Tag Archives: Common Prayer

Out of the Mouths of Babes: 1

Benjamin and Lucy:  Christmas Day 2011

Dear Readers,

After I wrote this blog entry:  Magnolia Blossoms, Canopy Roads, and Spanish Moss: Part 1, my  dear friend, Carole, came over to my home to visit.  She and I share the joy of grand-mothering Benjamin and Lucy.  In the midst of our conversations, I said, “Have Mercy!” — one of my favorite expressions.

Now, as you know, “Little pitchers have big ears:”  

Benjamin overheard our conversation.  My brief phrase evidently sounded familiar to him.  He looked up at me, with his soft, liquid, brown eyes and was silent for just a second.   Then, with complete sincerity and reverence, he said slowly, softly, and distinctly: “Lord, in your mercy, hear our prayer.” 

Carole and I silently looked down at Benjamin and then to each other.  Our three-year old grandson had just admonished me.


That prayer of unison response, “Lord, in your mercy, hear our prayer,”  is part of the Liturgy of the Historic and Ancient Church.

Benjamin recognized the prayer —  from participating in the Catholic Liturgy with his family.

Every Sunday morning in the Sanctuary, in the Anglican Tradition, the congregation kneels and we prepare to enter into “Common Prayer.” 

It is a holy moment, as we prepare to “lift our voices, with angels, and with archangels, and with all the company of heaven . . .  ”  

And in that moment, heaven and earth will intersect.

This is the moment during which I am the most grateful for the Liturgy, meaning, “the work of the people.”  

Our collective prayers, beautifully and masterfully composed long ago, are borne aloft, as the incense is borne aloft, offering a pleasing aroma to the Trinity.

The global and historical prayers will sweep over the sacred space and enfold my small voice, as a mighty, crashing wave of the vast ocean might gather up a piece of sea glass.

[Form IV: Book of Common Prayer, page 388]:

Let us pray for the church and for the world.  Grant, Almighty God, that all who confess your name may be united in your truth, live together in your love, and reveal your glory in the world.

Lord, in your mercy, hear our prayer.

Guide the people of this land, and of all the nations, in the ways of justice and peace; that we may honor one another and serve the common good.

Lord, in your mercy, hear our prayer.

Give us all a reverence for the earth as your own creation, that we may use its resources rightly, in the service of others, and to your honor and glory.

Lord, in your mercy, hear our prayer.

Bless all whose lives are closely linked with ours, and grant that we may serve Christ in them, and love one another as he loves us.

Lord, in your mercy, hear our prayer.

 Comfort and heal all those who suffer in body, mind, or spirit; give them courage and hope in their troubles, and bring them the joy of your salvation.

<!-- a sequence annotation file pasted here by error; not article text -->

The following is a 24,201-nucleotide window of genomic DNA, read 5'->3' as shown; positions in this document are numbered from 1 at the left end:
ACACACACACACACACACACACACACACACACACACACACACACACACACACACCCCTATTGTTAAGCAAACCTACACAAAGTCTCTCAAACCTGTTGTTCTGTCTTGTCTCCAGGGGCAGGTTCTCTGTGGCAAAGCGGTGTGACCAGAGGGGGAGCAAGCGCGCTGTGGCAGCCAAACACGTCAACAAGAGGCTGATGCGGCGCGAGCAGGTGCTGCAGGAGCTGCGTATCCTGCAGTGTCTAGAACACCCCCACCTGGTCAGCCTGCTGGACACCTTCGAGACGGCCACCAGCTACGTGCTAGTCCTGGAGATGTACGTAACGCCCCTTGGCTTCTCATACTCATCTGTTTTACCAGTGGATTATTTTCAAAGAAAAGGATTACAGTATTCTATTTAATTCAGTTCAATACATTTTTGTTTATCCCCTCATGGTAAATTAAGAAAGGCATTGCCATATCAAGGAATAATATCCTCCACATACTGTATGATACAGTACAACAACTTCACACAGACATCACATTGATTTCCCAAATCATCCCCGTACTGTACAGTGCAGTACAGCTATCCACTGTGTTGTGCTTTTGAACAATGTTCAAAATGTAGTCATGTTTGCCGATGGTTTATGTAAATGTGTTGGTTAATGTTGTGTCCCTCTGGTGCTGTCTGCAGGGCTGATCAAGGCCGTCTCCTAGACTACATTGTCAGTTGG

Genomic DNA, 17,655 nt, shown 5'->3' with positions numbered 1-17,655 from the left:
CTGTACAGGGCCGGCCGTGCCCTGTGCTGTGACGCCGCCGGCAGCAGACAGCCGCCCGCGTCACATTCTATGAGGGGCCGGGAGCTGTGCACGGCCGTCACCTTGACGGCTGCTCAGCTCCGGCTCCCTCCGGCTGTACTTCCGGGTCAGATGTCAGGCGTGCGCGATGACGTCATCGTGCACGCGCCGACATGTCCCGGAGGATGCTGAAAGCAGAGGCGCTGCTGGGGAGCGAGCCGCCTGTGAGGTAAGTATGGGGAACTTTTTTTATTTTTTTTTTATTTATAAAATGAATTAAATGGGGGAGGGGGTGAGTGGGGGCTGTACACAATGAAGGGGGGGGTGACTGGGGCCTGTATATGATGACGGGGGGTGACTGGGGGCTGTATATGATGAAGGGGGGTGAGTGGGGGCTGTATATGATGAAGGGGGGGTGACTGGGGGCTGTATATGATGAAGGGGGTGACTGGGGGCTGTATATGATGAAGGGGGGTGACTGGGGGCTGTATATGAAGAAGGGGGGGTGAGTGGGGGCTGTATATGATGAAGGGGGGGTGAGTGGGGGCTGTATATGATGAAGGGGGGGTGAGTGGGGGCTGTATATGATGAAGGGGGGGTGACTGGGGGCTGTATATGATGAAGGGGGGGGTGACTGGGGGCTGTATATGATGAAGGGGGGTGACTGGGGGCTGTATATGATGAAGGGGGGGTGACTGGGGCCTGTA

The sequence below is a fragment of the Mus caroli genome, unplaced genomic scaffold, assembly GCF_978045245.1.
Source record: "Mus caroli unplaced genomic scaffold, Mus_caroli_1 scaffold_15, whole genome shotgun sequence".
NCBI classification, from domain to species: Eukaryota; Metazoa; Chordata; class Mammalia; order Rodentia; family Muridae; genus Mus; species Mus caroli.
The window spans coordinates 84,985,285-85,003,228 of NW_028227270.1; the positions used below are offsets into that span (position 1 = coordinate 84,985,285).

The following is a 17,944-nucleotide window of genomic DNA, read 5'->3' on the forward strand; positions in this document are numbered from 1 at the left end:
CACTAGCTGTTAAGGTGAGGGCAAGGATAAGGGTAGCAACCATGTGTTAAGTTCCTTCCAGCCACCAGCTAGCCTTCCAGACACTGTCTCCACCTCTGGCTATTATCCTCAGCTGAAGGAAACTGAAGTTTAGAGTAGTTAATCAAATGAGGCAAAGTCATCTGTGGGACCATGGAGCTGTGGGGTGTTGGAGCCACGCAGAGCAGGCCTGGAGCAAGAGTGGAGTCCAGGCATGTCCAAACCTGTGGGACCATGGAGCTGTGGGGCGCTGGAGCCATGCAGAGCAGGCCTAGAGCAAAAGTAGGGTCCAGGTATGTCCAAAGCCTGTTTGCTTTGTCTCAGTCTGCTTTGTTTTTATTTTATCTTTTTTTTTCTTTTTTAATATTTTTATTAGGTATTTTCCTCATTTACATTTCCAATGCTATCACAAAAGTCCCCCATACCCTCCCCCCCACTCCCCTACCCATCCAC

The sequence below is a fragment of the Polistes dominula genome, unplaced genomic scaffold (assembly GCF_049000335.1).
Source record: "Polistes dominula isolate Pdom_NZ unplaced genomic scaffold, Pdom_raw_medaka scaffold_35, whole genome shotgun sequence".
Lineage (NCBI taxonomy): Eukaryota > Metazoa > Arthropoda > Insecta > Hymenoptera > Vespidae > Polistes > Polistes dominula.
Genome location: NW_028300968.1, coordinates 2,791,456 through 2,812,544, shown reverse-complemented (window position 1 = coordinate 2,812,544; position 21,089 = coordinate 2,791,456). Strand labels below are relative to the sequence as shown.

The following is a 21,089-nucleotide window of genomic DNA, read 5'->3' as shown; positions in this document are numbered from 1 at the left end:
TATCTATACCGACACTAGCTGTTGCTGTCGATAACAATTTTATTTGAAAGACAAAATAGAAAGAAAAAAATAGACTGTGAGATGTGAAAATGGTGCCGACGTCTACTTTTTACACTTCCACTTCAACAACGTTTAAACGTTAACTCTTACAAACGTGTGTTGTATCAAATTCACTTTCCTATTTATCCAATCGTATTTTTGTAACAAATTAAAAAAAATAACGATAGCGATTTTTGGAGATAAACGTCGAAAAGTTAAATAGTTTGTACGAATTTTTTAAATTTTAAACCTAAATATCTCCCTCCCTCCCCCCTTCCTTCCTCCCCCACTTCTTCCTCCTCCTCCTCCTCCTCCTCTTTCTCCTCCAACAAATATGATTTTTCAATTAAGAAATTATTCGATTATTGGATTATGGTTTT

Lord, in your mercy, hear our prayer.

 We commend to your mercy all who have died, that your will for them may be fulfilled; and we pray that we may share with all your saints in your eternal kingdom.

Lord, in your mercy, hear our prayer.


“And a little child will lead them . . . “

Benjamin does not realize that he has exposed the thoughtless attitude of my mind, by noticing and commenting upon my careless speech.

He has no idea that he is challenging me to faithfully apply the truth that I so fervently desire to impart to him, that of The Great Shema of the Hebrew Scriptures:  

Deuteronomy 6:4-9

New American Standard Bible (NASB)

“ Hear, O Israel! The Lord is our God, the Lord is one!  You shall love the Lord your God with all your heart and with all your soul and with all your might.  These words, which I am commanding you today, shall be on your heart.  You shall teach them diligently to your sons and shall talk of them when you sit in your house and when you walk by the way and when you lie down and when you rise up.  You shall bind them as a sign on your hand and they shall be as  frontals on your forehead.  You shall write them on the doorposts of your house and on your gates.

Benjamin reminds me:  I can never impart that which I do not first possess.

“The mouth speaks from that which fills the heart:”  

So, it is fruitless to ask Benjamin to ignore my words, for my words surely reflect the condition of my innermost being.

My grandchildren, so eager to learn, watching and listening so closely, will be a constant motivation for me to model for them a life of integrity.

I am grateful for their assistance, as I resist complacency in “the long obedience in the same direction.”

And now, “Let the words of my mouth and the meditation of my heart be acceptable in Your sight, O Lord, my rock and Redeemer.”  Amen, amen.

Coram Deo,



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